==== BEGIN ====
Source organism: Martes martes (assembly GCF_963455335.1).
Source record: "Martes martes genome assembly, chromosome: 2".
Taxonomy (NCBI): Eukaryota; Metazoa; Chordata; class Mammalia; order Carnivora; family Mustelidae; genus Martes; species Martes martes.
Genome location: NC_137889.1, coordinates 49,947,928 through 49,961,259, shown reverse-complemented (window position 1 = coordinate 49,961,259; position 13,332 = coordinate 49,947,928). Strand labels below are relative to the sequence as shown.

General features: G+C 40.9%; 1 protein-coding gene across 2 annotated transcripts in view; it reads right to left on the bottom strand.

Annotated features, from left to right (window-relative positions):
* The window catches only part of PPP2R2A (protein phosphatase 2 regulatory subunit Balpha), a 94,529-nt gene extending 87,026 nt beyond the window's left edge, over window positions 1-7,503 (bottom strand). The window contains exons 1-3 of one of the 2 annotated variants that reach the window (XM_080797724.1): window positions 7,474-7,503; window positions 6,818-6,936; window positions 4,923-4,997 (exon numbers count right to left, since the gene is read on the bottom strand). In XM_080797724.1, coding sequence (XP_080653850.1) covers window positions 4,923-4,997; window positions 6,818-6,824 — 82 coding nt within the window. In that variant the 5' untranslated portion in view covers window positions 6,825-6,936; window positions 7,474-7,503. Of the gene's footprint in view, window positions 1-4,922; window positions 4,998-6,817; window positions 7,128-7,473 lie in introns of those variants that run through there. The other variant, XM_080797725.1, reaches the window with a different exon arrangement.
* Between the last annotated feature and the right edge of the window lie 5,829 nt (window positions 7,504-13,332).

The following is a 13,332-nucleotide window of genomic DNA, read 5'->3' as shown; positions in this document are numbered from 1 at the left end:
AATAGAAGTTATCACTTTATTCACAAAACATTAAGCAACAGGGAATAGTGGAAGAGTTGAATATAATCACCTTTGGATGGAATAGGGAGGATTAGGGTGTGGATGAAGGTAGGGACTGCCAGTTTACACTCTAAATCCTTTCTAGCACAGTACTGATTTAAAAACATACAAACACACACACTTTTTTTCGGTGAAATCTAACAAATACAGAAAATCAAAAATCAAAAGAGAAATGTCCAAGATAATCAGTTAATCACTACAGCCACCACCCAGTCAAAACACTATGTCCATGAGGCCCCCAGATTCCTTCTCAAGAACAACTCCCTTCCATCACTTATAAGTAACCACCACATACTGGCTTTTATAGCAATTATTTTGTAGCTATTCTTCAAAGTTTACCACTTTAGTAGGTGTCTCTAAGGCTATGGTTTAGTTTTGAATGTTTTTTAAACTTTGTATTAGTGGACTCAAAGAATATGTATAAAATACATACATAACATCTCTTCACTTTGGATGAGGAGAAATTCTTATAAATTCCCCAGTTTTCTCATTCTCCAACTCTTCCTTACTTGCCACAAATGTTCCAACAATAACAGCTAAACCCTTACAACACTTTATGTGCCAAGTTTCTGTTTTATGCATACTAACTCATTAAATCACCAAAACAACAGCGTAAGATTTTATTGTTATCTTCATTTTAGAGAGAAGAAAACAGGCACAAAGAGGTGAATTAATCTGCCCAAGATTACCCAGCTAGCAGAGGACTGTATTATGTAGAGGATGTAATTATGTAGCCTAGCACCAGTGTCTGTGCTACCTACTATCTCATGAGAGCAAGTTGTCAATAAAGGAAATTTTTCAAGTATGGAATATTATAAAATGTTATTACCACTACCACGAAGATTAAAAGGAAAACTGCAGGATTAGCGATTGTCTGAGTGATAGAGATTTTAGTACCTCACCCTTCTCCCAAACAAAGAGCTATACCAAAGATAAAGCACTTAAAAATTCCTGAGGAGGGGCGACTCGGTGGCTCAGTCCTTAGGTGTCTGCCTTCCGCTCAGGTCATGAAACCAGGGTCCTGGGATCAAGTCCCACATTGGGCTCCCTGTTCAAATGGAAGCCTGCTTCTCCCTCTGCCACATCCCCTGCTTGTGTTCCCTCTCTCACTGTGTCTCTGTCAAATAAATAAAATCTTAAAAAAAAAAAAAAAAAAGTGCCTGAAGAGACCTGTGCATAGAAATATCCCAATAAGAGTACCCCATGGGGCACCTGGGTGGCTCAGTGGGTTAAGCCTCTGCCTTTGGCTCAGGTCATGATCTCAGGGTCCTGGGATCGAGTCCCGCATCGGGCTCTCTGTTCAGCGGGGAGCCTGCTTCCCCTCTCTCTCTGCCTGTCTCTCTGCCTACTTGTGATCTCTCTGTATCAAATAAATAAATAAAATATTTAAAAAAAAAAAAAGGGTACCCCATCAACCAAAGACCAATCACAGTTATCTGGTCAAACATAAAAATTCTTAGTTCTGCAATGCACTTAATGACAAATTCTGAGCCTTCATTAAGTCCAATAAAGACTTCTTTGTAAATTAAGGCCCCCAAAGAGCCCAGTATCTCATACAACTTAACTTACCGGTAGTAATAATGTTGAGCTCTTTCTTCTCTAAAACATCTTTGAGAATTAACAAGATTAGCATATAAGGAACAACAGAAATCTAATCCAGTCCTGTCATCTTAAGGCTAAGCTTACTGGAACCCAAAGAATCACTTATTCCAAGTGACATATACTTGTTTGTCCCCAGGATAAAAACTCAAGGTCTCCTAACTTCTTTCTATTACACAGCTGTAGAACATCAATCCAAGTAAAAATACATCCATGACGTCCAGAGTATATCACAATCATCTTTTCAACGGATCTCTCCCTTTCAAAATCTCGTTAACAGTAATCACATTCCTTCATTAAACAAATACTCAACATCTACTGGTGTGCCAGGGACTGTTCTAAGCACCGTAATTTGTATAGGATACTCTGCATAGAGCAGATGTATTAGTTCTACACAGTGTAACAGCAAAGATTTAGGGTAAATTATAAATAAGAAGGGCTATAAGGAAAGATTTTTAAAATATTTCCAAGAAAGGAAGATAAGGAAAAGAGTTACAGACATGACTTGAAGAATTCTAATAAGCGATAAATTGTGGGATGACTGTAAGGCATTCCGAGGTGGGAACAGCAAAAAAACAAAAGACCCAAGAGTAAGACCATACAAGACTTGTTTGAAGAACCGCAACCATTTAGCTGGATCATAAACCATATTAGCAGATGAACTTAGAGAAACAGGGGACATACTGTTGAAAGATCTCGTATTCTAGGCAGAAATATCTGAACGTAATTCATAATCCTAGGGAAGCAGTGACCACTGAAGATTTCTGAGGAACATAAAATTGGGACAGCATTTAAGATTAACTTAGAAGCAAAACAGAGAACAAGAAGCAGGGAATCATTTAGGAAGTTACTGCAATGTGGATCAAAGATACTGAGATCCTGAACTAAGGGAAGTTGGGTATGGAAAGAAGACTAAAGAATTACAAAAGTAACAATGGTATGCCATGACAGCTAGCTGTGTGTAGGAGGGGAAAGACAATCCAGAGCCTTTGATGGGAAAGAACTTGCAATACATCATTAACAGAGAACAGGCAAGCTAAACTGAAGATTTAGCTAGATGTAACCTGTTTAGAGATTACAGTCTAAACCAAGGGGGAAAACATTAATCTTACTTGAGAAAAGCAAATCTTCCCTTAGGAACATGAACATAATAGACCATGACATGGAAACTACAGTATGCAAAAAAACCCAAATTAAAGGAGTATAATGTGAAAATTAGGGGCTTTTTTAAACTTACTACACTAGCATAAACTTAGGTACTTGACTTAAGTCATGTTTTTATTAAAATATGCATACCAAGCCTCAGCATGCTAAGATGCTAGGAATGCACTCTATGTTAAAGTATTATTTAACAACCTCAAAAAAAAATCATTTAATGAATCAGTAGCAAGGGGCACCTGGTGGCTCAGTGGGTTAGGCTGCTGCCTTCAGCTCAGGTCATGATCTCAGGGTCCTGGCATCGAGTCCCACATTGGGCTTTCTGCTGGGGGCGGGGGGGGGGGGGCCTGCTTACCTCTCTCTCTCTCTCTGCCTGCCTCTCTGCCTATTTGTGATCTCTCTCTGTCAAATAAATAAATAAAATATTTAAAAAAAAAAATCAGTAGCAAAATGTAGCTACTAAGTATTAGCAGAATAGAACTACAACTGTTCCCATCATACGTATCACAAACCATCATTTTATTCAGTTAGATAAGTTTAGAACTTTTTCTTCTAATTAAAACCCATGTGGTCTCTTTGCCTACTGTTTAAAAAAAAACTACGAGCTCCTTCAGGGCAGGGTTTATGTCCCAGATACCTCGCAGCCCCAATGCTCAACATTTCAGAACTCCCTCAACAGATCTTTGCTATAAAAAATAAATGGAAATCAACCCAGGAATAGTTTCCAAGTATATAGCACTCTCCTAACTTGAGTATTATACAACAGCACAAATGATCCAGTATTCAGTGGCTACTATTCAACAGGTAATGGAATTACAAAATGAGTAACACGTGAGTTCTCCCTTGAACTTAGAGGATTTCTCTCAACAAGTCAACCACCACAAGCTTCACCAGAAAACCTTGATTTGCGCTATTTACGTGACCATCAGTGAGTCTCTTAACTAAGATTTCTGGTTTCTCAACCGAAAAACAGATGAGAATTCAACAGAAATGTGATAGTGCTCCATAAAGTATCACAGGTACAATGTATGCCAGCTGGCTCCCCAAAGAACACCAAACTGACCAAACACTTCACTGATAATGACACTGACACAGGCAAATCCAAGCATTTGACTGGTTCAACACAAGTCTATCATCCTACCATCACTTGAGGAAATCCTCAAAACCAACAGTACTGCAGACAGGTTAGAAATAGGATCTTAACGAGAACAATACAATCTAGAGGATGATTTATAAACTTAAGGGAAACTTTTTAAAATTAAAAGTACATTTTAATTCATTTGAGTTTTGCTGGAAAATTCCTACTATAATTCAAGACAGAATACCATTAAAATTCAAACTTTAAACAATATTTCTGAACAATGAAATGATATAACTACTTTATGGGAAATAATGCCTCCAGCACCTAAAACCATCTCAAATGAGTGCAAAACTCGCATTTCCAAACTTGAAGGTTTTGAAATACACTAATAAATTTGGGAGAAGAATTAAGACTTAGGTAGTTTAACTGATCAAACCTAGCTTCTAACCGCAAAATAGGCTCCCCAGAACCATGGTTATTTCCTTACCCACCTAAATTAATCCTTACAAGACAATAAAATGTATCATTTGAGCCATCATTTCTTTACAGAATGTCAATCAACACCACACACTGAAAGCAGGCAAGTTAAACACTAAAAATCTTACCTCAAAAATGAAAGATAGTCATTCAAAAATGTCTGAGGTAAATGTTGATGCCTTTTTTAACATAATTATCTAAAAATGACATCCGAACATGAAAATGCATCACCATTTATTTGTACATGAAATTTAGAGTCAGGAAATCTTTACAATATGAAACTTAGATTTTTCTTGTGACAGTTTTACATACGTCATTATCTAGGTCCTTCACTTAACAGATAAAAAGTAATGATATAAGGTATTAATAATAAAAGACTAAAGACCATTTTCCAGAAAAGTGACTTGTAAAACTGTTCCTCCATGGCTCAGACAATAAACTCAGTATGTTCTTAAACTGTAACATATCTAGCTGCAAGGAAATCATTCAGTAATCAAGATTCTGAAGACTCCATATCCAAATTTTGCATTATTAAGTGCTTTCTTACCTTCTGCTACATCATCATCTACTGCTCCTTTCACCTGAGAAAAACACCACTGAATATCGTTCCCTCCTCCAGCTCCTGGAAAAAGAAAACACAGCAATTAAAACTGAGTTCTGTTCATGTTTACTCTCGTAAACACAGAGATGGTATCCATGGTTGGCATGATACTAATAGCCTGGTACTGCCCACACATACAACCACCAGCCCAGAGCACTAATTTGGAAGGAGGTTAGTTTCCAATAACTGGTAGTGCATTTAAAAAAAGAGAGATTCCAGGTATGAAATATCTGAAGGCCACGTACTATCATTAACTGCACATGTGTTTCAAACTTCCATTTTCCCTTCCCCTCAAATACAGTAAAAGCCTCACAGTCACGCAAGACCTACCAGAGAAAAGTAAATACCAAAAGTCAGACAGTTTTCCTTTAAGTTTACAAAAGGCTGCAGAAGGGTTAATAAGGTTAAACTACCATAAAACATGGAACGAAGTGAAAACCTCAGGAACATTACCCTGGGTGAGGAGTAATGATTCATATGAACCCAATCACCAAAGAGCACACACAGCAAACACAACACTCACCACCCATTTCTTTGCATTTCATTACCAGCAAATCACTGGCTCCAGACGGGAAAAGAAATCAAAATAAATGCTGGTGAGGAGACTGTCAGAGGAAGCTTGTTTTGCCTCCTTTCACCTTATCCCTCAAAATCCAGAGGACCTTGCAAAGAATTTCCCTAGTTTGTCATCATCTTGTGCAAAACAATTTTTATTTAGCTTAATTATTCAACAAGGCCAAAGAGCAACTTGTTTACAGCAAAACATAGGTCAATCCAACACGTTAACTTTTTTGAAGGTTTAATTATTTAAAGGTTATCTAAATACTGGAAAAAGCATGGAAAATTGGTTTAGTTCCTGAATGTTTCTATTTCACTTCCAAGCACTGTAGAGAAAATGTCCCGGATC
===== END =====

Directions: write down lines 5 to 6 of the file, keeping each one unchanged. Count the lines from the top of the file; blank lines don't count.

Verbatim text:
General features: G+C 40.9%; 1 protein-coding gene across 2 annotated transcripts in view; it reads right to left on the bottom strand.

Annotated features, from left to right (window-relative positions):